The year was 1995, and automated metering and wireless communications were still in their early development stages. Most AMR initiatives at the time were confined to handheld collection and mobile point system solutions. Only a scattering of power line carrier (PLC) solutions were deployed in rural settings.
That year Union Electric Company of St. Louis, now known as AmerenUE, made a decision to begin a project to deploy one of the world’s largest wireless fixed-network AMR systems. Over the decade since then, Ameren has moved forward to expand its capabilities and is now laying a foundation for full, two-way, advanced metering infrastructure (AMI).
Ameren is currently engaged in a significant AMI project that is expanding services to more than 1.1 million additional gas and electric customers throughout Illinois. The rollout started this year and will span a four-year period. Upon conclusion, Ameren will have more than 2.5 million end points in its system across several operating subsidiaries throughout Missouri and Illinois.
Ameren’s decision to expand its program with Cellnet Technology Inc. into new operating subsidiaries was based on a systematic evaluation of system-related benefits tracked over a 10-year history of success with Cellnet’s wireless fixed-network http://www.elp.com/articles/powergrid_international/print/volume-11/issue-3/features/10-years-of-results-amerenuersquos-amr-business-case-evolves-to-support-ami.html.
NETL Modern Grid Strategy Powering our 21st-Century Economy
ADVANCED METERING INFRASTRUCTURE
Conducted by the National Energy Technology Laboratory for the U.S. Department of Energy Office of Electricity Delivery and Energy Reliability February 2008
WHAT ARE SOME EXPERIENCES WITH AMI TO DATE?
Some utilities have been moving in the direction of AMI for a number of years.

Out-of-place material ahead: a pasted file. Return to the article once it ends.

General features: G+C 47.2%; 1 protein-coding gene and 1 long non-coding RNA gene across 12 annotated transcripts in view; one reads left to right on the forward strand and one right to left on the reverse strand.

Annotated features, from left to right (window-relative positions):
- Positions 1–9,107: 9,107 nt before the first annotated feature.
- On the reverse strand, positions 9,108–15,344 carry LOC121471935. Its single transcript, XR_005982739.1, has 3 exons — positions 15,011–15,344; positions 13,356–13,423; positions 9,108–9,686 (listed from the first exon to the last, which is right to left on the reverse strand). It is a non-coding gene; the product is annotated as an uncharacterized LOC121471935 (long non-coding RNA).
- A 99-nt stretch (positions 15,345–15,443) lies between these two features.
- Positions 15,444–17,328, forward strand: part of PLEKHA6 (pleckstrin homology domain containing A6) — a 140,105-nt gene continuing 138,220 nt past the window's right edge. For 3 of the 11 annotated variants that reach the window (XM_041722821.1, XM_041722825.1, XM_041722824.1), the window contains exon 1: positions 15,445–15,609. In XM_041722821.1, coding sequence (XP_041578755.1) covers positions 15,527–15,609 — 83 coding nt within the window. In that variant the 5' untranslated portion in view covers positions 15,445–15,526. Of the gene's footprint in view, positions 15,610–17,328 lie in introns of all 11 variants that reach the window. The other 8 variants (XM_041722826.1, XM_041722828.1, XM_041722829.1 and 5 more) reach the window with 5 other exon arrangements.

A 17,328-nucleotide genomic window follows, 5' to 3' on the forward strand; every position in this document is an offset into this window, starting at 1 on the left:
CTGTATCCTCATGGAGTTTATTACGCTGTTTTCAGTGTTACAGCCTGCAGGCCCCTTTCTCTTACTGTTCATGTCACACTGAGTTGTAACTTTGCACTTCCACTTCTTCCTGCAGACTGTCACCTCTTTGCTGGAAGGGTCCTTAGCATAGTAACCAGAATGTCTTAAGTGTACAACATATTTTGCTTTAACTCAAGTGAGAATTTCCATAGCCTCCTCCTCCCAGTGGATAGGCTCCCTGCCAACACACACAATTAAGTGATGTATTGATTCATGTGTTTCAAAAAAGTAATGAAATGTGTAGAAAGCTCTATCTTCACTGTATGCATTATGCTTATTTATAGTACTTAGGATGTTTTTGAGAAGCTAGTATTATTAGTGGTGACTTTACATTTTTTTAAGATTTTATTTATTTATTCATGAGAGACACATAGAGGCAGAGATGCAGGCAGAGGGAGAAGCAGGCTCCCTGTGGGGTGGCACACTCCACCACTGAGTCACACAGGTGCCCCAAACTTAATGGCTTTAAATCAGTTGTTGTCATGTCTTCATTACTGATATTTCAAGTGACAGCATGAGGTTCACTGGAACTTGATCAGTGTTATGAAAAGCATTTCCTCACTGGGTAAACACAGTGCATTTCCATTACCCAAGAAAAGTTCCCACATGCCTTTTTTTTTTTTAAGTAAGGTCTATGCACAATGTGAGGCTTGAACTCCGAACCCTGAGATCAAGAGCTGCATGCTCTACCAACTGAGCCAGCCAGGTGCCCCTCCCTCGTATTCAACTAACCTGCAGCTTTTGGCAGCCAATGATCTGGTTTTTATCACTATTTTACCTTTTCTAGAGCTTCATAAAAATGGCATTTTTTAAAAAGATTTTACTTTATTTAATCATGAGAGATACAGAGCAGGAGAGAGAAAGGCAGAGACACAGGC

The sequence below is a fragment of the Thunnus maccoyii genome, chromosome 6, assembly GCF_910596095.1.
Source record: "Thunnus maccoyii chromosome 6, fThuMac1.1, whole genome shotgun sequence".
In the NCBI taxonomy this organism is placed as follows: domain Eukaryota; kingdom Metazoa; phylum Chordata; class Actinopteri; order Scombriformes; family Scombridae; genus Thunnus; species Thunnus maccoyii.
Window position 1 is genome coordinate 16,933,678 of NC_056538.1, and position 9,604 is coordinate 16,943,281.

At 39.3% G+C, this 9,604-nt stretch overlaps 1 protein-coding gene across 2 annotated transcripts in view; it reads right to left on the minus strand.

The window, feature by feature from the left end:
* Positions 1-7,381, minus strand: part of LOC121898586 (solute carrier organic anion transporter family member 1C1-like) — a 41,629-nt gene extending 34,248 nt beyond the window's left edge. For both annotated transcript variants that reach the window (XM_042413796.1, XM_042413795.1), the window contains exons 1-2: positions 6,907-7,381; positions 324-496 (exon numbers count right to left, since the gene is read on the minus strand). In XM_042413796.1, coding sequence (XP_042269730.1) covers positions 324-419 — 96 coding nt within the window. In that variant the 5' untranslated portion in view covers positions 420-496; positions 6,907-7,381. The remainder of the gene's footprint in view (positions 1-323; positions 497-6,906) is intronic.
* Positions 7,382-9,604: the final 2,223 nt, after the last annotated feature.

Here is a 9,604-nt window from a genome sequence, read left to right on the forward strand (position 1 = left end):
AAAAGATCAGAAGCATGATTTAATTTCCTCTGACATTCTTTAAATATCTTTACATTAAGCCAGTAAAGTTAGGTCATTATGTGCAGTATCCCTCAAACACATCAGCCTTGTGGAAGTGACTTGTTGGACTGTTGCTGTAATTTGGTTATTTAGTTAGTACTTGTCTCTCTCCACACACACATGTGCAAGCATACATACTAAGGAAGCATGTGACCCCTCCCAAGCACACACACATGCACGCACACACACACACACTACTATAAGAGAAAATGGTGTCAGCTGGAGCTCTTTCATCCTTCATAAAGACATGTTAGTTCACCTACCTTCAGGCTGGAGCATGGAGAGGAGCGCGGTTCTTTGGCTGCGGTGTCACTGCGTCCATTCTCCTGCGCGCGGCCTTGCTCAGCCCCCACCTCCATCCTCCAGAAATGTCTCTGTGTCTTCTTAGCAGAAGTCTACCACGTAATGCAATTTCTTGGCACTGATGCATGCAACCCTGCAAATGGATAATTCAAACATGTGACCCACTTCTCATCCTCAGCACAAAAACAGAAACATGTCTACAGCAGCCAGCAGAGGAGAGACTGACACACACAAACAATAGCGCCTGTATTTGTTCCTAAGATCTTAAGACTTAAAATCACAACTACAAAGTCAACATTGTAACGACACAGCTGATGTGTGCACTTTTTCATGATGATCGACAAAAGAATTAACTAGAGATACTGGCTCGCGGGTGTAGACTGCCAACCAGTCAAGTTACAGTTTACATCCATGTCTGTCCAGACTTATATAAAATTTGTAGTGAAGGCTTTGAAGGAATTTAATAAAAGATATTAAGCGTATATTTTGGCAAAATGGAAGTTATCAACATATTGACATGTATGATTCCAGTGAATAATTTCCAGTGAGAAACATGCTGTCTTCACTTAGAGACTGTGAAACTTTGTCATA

As their experience has grown, so has their insight into the advantages of moving beyond AMR to AMI and eventually to a smart or modern grid. The following cases illustrate that evolution and describe ways to approach an AMI deployment. It is important to note that a number of applications not initially contemplated are now adding great value. This strongly suggests that AMI systems that have the flexibility to readily accommodate new applications will prove to be the best long-term investments. Close coordination and cooperation between state regulators and utilities is a key to a smooth, successful AMI deployment.
CASE 2 The following excerpts from John Luth’s (2006) “10 Years of Results: AmerenUE’s AMR Business Case Evolves to Support AMI” describe one utility’s decade-long transition from AMR to AMI.
1994–1997: The UE Business Case & Initial Rollout By early 1997, nearly 400,000 St. Louis area meters were on- line delivering 24×7 data available in 15-minute increments.
The initial business case was conservative. It focused largely on rapid payback, hard-dollar benefits across areas including meter reading, customer service and operations.
A Platform for the Future Anticipated benefits beyond hard-dollar meter reading savings were a significant part of UE’s decision to begin implementing a wireless fixed-network AMR system. The original sponsoring executives and the UE project team saw the implementation as a long-range strategic initiative that would ultimately help achieve the corporate goals of maintaining competitive energy costs while improving customer service. Early project charters also emphasized the longer term vision of implementing an intelligent network platform.
CASE 3 Internationally, there are a number of AMI installations, as described in the following list (see bibliography; “Advanced Metering Infrastructure – MGI View”):
• Italy’s Enel has installed over 27 million communicating solid-state meters. (completed in 2006 – 4 year ROI)
• Sweden’s Vattenfall is in middle of rolling out 600,000 advanced meters and E.ON Sweden is in the early stages of rolling out 370,000 advanced meters.
• The Netherlands government has announced its intent to replace all 7.5 million electric meters in the country by the end of 2012.
• In Austria, Linz STROM recently announced plans to deploy advanced meters to 75,000 of its customers.
• In Canada, Hydro One has begun installation of smart meters in southern Ontario and expects to complete the installation of 1.3 million throughout its service territory by 2010.
• Norway recently announced a smart meter roll-out to 2.6 million customers by 2013.
• Australia/United Kingdom and others.